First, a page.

2.8. Statistical Analysis

All analyses were carried out using the statistical software SPSS18.0. The repeated-measures analysis of variance (ANOVA) was used for the analysis of the escape latency among different groups in the Morris water maze. One-way ANOVA was used for the analysis of the other dates. Post hoc analyses consisted of tests for simple effects and Turkey’s and Games-Howell tests where appropriate. Results were expressed as the mean ± standard error of the mean (SEM). Significances were accepted to be present at .

3. Results

3.1. Behavioral Test
3.1.1. EPM Test

Figure 2(a) shows the ratio entry to the open arm [, ], ratio time in the open arm [, ], and anxiety score [, ] displayed by the rats two weeks after foot shook. S group had lower ratio entry than the CON () and S + A () groups. Ratio time in the open arm was lower in the S group than the CON () and S + A () groups. Anxiety scores were higher in the S group than the CON () and S + A () groups. Figure 2(b) shows the long-lasting effects of adolescent foot shock on anxiety-like behaviors of rats later in adulthood. Similar group differences were observed in ratio entry to the open arm [, ], ration time in the open arm [, ], and anxiety score [, ]. S group had lower ratio entry than the CON group (), lower ratio time than the CON () and S + A () groups, and higher anxiety score than the CON () and S + A () groups.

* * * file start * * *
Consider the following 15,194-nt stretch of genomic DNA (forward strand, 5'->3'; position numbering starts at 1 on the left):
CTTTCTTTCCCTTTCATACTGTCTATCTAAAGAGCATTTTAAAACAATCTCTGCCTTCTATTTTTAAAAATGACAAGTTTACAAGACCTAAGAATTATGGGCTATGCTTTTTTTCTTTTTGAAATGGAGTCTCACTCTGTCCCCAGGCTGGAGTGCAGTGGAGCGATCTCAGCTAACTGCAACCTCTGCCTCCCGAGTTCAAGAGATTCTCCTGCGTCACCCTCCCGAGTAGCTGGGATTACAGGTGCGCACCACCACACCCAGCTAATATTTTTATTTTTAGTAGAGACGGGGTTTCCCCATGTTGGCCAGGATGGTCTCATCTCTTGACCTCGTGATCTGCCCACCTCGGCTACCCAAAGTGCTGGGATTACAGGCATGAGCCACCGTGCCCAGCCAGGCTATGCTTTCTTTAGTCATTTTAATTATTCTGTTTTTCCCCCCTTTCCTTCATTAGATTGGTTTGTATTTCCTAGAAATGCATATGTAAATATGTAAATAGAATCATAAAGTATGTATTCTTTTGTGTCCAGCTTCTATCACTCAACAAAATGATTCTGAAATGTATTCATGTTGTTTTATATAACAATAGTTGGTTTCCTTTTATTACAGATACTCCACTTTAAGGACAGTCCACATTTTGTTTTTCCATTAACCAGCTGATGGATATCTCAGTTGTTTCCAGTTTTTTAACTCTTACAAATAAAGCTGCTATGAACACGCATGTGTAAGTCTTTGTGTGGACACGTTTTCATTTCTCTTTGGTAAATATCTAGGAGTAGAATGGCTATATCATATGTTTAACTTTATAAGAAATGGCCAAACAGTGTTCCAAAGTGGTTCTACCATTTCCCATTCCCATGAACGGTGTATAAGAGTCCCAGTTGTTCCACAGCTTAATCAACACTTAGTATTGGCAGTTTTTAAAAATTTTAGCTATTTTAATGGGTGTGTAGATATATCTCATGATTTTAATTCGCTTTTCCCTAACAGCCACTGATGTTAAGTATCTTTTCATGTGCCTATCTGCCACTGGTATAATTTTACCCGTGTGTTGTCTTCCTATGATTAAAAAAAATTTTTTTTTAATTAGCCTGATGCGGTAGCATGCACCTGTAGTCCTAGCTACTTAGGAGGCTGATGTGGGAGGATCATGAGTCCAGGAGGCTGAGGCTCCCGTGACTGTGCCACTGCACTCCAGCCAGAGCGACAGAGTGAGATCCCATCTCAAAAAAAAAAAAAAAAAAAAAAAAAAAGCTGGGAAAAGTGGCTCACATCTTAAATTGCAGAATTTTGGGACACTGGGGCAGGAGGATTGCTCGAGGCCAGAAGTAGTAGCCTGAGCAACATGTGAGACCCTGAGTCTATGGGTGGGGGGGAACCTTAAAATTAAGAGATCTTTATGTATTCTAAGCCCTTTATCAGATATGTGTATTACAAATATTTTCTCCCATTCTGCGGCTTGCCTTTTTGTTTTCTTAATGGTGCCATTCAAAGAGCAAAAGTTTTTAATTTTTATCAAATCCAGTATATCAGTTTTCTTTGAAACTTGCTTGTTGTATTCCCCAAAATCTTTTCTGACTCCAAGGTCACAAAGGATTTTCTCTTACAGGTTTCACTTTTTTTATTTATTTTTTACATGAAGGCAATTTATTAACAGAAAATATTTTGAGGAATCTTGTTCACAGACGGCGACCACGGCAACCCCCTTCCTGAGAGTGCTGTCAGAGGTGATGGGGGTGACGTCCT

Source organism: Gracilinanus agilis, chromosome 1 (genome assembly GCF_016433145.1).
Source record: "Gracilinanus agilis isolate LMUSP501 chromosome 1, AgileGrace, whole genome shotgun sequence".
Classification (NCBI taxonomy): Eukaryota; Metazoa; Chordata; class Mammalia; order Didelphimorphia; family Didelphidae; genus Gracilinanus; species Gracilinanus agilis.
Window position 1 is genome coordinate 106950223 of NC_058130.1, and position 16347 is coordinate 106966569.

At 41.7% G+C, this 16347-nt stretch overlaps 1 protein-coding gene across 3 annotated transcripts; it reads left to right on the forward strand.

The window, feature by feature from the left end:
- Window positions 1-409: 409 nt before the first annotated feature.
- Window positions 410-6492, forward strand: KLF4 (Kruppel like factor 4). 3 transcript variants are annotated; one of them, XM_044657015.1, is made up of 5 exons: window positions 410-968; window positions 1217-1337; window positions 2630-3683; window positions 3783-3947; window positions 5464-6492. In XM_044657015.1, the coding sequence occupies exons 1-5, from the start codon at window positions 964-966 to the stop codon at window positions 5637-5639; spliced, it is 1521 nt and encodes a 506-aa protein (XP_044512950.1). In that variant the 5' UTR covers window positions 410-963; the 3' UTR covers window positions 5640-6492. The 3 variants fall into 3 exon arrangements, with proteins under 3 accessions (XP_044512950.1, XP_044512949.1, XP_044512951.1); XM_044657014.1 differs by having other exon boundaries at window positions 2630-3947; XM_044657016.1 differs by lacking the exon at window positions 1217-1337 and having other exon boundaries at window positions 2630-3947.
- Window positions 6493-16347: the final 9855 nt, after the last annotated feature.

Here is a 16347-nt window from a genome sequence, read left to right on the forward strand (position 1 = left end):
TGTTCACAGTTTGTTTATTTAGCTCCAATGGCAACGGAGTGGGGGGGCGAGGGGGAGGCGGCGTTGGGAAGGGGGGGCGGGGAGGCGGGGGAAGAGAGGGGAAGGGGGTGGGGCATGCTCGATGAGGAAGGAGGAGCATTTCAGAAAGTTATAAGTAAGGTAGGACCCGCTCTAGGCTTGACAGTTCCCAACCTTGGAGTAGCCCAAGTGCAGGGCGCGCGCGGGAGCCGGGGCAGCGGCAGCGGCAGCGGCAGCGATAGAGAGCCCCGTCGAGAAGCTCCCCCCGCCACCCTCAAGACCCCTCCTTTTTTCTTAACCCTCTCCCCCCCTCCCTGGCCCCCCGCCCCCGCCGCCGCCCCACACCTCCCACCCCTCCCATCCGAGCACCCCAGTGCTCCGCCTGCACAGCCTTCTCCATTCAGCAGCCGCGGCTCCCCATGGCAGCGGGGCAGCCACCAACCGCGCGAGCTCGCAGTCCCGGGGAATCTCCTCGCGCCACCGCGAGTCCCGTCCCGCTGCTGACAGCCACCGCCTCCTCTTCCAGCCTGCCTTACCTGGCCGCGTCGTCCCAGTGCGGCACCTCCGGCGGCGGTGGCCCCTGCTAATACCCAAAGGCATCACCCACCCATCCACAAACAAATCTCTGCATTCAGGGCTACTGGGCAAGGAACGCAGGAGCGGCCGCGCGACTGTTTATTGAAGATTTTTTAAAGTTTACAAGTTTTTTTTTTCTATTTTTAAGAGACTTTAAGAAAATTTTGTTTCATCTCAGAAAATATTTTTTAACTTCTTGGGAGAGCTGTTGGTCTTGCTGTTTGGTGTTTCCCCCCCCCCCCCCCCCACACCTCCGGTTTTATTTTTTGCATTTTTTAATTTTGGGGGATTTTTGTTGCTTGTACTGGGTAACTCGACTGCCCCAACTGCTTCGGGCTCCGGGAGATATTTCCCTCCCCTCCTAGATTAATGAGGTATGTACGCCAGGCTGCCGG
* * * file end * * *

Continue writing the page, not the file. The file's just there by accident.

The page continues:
3.1.2. Memory Function Test

The Morris water maze was performed two weeks and six weeks after foot shock. The mean time to find the platform in the training days is shown in Figures 3(a) and 3(b), and repeated-measures ANOVA confirmed that there was no obvious difference among these groups. One-way ANOVA showed similar differences in the number of entries (Figure 3(c)) and the time spent in the target quadrants (Figure 3(d)) of the adolescent rats and adult rats. Two weeks after foot shock, S group performed less entries to the target quadrants than CON () and S + A () groups [, ] and lower time spent in the target quadrants than CON () and S + A () groups [, ]. Six weeks after foot shock, S group performed less entries to the target quadrants than CON () and S + A () groups [, ] and lower time spent in the target quadrants than CON () group [, ].

3.2. CRFR1 Expression in Hypothalamus